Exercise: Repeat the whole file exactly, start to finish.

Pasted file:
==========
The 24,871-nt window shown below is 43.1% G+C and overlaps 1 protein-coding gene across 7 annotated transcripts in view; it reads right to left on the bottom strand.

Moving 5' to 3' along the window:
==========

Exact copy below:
The 24,871-nt window shown below is 43.1% G+C and overlaps 1 protein-coding gene across 7 annotated transcripts in view; it reads right to left on the bottom strand.

Moving 5' to 3' along the window: